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One person SaaS apps and sleeping at night


The news from the mobile markets continues to get worse, so I’ve been thinking about SaaS as a business (SaaSaaB?).

For those of you running such businesses, how do you handle having your software/customer data exposed to hackers 24/7? With a pure mobile app, about the worst things that can happen is that it is crash prone or it is pirated by people who wouldn’t pay for it in the first place.


This is why (perhaps to my detriment, though I’ll never know for sure) I didn’t do HelpSpot as SaaS. At this point though you can handle hosting pretty easily. The main thing really is that when you start out you’ll be so small with so few customers that basically you’re A) not worth hacking other that if you have some server setup that can be automatically exploited perhaps and B) even if you go down for a bit you won’t have so many customers so only a small number or likely to be affected by it. By the time those aren’t issues you’ll have enough money to have at least some part time help most likely.


Security is tough, but if you write/do as little as possible, it’s easier:

  • Use a mature framework that already has well-tested security built in (this limits you to boring languages, unfortunately)
  • Don’t build your own server, trust someone else to know more about that or at least have more time to deal with that than you. I wish I had evidence for this, but my guess is Heroku is more secure than Amazon EC2 is more secure than Rackspace is more secure than buying a server at home (by default or at least: increasingly flexibility leads to more potential to cock things up - plus, if there is a security issue, someone else will fix it.)


I made a decision to use a third party accounting platform as my biggest “sleep at night” decision. We offload all the transaction data to xero.com as soon as it comes back from the Payment Gateway using a background worker task. They are much better at all those legal and security responsibilities than we are!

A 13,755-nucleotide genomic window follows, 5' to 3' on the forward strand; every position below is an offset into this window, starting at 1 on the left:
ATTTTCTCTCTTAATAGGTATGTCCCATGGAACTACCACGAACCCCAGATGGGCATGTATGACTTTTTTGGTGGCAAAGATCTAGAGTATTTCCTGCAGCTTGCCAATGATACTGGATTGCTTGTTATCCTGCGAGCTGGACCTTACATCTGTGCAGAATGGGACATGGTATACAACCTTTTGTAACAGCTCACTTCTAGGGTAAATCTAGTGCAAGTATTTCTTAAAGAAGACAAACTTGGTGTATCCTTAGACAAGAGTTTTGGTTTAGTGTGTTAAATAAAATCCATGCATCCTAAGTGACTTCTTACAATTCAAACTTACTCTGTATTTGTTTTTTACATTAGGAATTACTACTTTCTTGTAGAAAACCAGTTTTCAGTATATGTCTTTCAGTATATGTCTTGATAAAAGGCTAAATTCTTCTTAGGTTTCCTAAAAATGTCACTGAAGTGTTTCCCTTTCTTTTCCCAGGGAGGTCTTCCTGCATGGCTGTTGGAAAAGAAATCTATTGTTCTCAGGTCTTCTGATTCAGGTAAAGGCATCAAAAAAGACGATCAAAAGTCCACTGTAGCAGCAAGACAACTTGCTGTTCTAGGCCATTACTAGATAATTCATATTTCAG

You have the basic options:

  1. Climb the long learning curve of webapp & devops security
  2. Pay someone to do it. (either hosted service or a skilled devops contractor)

In practice, the learning curve is long enough that you will want to start sooner and bite it off in small chunks.

Relying on mature frameworks is helpful, but sometime exposes you more, especially as you won’t necessarily know the best practices for configuration and deployment. There are entire workshops on securing a rails installation for example. Relying on obscurity won’t help for very long. I’ve seen brand new virtual servers at DO and Linode get hit with attempted root logins within minutes.

The good news is that web app security is not hard, just broad.

You can get a good head start on devops security w/ a google search:


For the web app stuff, start w/ the security section here:


For application specific things, google searches for “securing postgres” or “securing django” will get you 70~80% of the way there.

Again none of this stuff is hard. The initial range of vulnerabilities is so broad however. Ask, ask ask and learn.


There’s a strong case to be made for using a mature development framework, but that in itself won’t save you from being hacked. See two great posts from @patio11 on Rails security issues as proof: Security Lessons Learned From The Diaspora Launch and http://www.kalzumeus.com/2013/01/31/what-the-rails-security-issue-means-for-your-startup/. I love Rails, but I’m under no illusions that it is a silver bullet for security. The code I write still needs to conform to best practices, and in order to ensure that, I perform regular security testing and scanning of apps in development.

As for servers, I don’t know enough about Heroku’s architecture to be able to say whether or not they provide a higher level of security. In terms of servers though, the biggest risks come from running unpatched software and/or exposing unnecessary services to the network, and this is a problem common to both physical and virtual servers. To minimize potential threats, it’s important to harden your server (or base server image) before putting it into production and to keep up on software patches.